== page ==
Plants green to olive green or tan. Stems to 1.5 cm, central strand present. Stem leaves weakly spreading or rarely appressed when dry, spreading and often keeled when moist, monomorphic, ovate to long-elliptic but occasionally ovate-lanceolate, adaxially grooved along costa or broadly channeled, 1-2 mm, base ovate, margins recurved in proximal 3/4 of leaf and often decurrent on stem, entire, apex broadly acute to obtuse or rounded, often in same collection, not fragile; costa percurrent or ending 1-6 cells below the apex, tapering or rarely spurred above, sometimes much broadened at the base, pad of cells absent, adaxial costal cells elongate at least in the central 2 rows, 4 cells wide at mid leaf, guide cells in 1 layer; basal laminal cells weakly differentiated medially, quadrate or short-rectangular, walls usually thickened; distal laminal cells 9-12(-14) µm wide, 1:1, papillae usually absent, rarely simple and 1-2 per lumen, lumens rounded-quadrate or rounded, walls thin to thickened, weakly convex on both sides, 1-stratose. Specialized asexual reproduction specialized structures absent. Seta 0.7-1.2 cm. Capsule 0.6-1.5 mm; peristome teeth absent, rudimentary or short and 16, ligulate, cleft to near base, untwisted, to 220 µm. Spores 12-14(-20) µm. Distal laminal KOH reaction red- to orange-brown, occasionally yellow-brown.
Capsules mature winter-spring. Limestone, limy shale, dolomite, cliffs, rock, moist areas, seepage, waterfalls, moist clay; low to moderate elevations (0-2000 m); Alta., B.C., N.W.T., Ont., Que., Yukon; Ariz., Calif., Colo., Idaho, Ill., Iowa, Kans., La., Mich., Minn., Mo., Mont., Nev., N.Mex., N.Y., Ohio, Okla., Oreg., Pa., S.Dak., Tenn., Tex., Utah, Va., Wash., Wyo.; Mexico; South America; Europe; Africa; Atlantic Islands; Pacific Islands (Lord Howe Island).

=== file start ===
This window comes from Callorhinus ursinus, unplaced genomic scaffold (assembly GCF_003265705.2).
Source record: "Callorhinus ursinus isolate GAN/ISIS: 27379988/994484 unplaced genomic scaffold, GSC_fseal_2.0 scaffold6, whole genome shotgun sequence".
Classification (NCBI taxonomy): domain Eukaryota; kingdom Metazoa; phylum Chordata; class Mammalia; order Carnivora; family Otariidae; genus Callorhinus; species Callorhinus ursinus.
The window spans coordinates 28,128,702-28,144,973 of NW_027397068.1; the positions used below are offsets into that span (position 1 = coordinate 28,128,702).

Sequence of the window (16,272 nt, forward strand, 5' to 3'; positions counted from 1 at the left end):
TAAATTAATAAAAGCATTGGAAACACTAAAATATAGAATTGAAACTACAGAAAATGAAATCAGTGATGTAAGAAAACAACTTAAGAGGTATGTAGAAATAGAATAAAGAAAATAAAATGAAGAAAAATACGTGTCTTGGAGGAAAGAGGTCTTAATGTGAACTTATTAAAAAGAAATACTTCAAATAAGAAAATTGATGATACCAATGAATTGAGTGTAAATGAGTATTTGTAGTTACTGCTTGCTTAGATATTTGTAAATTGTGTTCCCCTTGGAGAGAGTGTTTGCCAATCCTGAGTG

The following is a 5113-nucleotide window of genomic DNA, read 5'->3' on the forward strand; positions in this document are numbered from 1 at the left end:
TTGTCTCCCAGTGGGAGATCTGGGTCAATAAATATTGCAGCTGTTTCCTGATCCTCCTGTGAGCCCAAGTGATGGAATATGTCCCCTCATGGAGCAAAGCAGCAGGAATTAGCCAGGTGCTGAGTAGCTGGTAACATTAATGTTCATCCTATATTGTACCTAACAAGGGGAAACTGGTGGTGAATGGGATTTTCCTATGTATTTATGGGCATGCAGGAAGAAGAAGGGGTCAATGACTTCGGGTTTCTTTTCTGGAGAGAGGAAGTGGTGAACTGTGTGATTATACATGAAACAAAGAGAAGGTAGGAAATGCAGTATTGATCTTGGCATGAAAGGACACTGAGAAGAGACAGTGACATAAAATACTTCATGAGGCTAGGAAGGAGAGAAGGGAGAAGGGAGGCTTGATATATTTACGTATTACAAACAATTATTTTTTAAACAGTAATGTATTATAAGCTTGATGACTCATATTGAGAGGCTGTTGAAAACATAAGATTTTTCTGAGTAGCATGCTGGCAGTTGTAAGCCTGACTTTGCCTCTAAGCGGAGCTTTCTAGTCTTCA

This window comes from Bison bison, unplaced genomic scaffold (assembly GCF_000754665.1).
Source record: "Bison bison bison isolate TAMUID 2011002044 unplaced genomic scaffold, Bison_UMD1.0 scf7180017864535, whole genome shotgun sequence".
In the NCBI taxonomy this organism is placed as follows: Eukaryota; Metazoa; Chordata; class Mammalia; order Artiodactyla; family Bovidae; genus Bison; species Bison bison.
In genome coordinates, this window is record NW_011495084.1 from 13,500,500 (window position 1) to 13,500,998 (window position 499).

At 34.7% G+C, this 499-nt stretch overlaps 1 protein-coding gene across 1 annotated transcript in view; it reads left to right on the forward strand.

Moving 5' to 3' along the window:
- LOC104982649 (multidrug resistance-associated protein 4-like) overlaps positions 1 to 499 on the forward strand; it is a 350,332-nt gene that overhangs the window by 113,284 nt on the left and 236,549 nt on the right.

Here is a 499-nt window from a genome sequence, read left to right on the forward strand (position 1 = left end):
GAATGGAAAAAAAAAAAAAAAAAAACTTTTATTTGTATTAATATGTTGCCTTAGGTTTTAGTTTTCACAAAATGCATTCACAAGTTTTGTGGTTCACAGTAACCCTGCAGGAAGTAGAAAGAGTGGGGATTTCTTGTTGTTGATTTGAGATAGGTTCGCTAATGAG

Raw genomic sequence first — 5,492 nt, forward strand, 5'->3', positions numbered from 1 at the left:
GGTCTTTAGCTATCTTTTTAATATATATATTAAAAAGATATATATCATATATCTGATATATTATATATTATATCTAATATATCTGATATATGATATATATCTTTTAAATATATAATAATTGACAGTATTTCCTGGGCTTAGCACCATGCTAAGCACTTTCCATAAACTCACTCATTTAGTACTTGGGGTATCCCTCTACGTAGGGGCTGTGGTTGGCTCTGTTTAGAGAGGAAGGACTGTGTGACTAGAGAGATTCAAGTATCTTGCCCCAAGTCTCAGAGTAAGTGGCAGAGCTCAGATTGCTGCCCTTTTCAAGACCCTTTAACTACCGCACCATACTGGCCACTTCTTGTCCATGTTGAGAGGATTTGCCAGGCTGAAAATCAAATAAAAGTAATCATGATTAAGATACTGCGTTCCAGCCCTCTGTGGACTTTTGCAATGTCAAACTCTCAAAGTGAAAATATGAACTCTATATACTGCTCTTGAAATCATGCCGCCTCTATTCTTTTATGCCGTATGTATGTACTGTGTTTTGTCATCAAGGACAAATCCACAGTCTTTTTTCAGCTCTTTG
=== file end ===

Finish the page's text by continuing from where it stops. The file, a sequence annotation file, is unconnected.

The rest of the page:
Insufficient emphasis has been placed on the elongate cells of the adaxial costal surface of Didymodon tophaceus. The similar European D. sicculus Cano, Ros, García-Zamora & J. Guerra, with quadrate adaxial costal cells (M. J. Cano et al. 1996), should be looked for in the flora area. Although long leaf decurrencies are often considered characteristic of D. tophaceus, these are not always present. Being rather variable, this species is sometimes difficult to distinguish from the lanceolate-leaved D. fallax. It is commonly fruiting but absent from the Arctic. Like fellow calciphilic hygrophiles Hymenostylium recurvirostrum and Eucladium verticillatum, D. tophaceus is often encrusted with calcium carbonate; the broad leaves and often red costa help distinguish the latter. Barbula bolleana is quite like D. tophaceus but can be immediately distinguished by its large size, the 20-30 even rows of thin-walled, often papillose distal laminal cells with quadrate to short-rectangular lumens, and the peristome when present long and twisted, while D. tophaceus has 10-15 often irregular rows of usually thick-walled, usually smooth distal laminal cells with usually oval lumens, and a short peristome. The western D. nicholsonii has much the same leaf shape and hygrophytic nature but differs by the less decurrent leaves with 2-stratose margins or patches (or distally throughout), the smaller, more papillose laminal cells, which are red in KOH (D. tophaceus may be red-tinged but the laminal cell walls are yellow under the high-power lens), and the quadrate adaxial costal cells (in surface view). Because of its broadly rounded leaf apices, Barbula convoluta may be confused with D. tophaceus, but it is very bright yellow in KOH solution, has small, strongly papillose laminal cells, and is not hygrophilic.